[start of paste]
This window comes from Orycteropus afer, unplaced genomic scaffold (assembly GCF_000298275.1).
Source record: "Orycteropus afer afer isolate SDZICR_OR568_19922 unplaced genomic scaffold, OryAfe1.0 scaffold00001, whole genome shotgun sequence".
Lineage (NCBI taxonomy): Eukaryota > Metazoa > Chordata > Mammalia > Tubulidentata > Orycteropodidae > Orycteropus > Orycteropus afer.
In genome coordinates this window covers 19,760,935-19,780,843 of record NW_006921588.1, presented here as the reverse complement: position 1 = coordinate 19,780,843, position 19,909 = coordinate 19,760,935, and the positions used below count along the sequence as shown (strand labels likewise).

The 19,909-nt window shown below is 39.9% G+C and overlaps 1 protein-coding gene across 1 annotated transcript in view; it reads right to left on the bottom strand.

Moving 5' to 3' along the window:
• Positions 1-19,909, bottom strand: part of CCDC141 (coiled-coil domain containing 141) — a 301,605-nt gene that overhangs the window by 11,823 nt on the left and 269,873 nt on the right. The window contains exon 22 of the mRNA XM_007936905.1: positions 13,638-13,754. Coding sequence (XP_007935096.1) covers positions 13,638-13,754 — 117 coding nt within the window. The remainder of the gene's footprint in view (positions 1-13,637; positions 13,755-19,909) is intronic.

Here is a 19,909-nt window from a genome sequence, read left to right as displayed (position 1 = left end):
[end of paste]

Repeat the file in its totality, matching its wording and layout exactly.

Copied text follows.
This window comes from Orycteropus afer, unplaced genomic scaffold (assembly GCF_000298275.1).
Source record: "Orycteropus afer afer isolate SDZICR_OR568_19922 unplaced genomic scaffold, OryAfe1.0 scaffold00001, whole genome shotgun sequence".
Lineage (NCBI taxonomy): Eukaryota > Metazoa > Chordata > Mammalia > Tubulidentata > Orycteropodidae > Orycteropus > Orycteropus afer.
In genome coordinates this window covers 19,760,935-19,780,843 of record NW_006921588.1, presented here as the reverse complement: position 1 = coordinate 19,780,843, position 19,909 = coordinate 19,760,935, and the positions used below count along the sequence as shown (strand labels likewise).

The 19,909-nt window shown below is 39.9% G+C and overlaps 1 protein-coding gene across 1 annotated transcript in view; it reads right to left on the bottom strand.

Moving 5' to 3' along the window:
• Positions 1-19,909, bottom strand: part of CCDC141 (coiled-coil domain containing 141) — a 301,605-nt gene that overhangs the window by 11,823 nt on the left and 269,873 nt on the right. The window contains exon 22 of the mRNA XM_007936905.1: positions 13,638-13,754. Coding sequence (XP_007935096.1) covers positions 13,638-13,754 — 117 coding nt within the window. The remainder of the gene's footprint in view (positions 1-13,637; positions 13,755-19,909) is intronic.

Here is a 19,909-nt window from a genome sequence, read left to right as displayed (position 1 = left end):